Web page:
And how about kicking out all the foreign-born Islamists known to the security services as being potential threats? But we don’t do that either.

    I have no idea why not. We just insist we’re watching them, as they return from the cash-and-carry with their multiple packs of hydrogen peroxide and fuse wire.

    We are still a little deluded about this, and as a result impotent to act. Hill, for example, thinks the young thugs and hags who went to Syria were simply nice young people who had been unaccountably “radicalised” by Islamist ideology. As if their murderous intent had been imposed upon them by an outside agency and they are victims.

    So here’s the thing: when they try to come back, deport them. If you can’t deport them, lock them up for as long as our laws allow. If there’s a key, throw it away.
    That will help the people of London and Manchester feel a little safer.

  • Clyde Duncan  On October 30, 2017 at 2:14 am

    I suppose plugging this note here is as good as anywhere:

    A Quick Note on Getting Better at Difficult Things

    Feelings of greatness come and go, so savor them.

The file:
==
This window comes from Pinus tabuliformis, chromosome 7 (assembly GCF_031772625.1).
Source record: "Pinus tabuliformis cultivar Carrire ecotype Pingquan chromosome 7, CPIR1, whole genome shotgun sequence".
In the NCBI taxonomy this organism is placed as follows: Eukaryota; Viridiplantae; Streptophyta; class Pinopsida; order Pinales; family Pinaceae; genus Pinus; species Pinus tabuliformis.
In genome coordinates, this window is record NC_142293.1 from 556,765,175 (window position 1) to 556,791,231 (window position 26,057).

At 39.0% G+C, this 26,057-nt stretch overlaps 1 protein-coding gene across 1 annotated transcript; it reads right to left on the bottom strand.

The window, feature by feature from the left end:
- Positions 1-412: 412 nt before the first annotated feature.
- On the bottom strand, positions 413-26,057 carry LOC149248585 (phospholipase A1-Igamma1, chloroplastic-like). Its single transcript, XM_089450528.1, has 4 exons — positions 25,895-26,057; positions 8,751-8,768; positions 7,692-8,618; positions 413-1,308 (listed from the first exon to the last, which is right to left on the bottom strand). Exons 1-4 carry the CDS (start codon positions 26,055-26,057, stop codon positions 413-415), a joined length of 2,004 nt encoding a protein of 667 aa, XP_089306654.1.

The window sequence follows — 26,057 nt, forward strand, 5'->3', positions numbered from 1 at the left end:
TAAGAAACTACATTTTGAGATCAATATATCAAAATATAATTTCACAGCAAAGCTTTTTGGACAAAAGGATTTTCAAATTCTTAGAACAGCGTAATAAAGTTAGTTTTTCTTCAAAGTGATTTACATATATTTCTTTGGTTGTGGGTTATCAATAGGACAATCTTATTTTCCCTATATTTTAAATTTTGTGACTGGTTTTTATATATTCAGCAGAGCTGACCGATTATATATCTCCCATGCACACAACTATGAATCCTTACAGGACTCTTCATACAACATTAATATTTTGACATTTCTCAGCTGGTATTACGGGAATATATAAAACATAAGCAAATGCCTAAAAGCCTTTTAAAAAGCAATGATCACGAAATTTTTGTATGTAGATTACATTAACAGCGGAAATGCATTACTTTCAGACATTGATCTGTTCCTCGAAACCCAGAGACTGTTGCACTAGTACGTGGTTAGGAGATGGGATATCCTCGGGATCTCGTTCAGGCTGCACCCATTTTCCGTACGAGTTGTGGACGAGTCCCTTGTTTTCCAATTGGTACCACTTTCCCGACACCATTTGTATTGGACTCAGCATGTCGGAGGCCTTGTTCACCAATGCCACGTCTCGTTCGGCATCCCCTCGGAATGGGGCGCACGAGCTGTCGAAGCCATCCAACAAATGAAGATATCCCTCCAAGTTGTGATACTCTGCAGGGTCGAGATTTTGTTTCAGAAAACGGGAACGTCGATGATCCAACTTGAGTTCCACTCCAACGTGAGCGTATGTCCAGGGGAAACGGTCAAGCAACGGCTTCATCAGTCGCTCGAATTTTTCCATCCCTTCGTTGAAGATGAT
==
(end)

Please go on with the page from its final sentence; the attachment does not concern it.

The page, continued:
Ta-Nehisi Coates | The Atlantic

    I have been studying the French language, with some consistency, for three years. This field of study has been, all at once, the hardest and most rewarding of my life.

    I would put it above the study of writing simply because I started writing as a 6-year-old boy under my mother’s tutelage. I always “felt” I could write. I did not always “feel” I could effectively study a foreign language.

    But here I am, right now, in a Montreal hotel. I spoke French at the border. I spoke French when I checked in. I spoke French when I went to get lunch. I don’t really believe in fluency. If there is such a thing, I don’t have it. I mishear words. I confuse tenses. I can’t really use the subjunctive. Yet.

    Something has happened to me and the something is this — I have gotten better.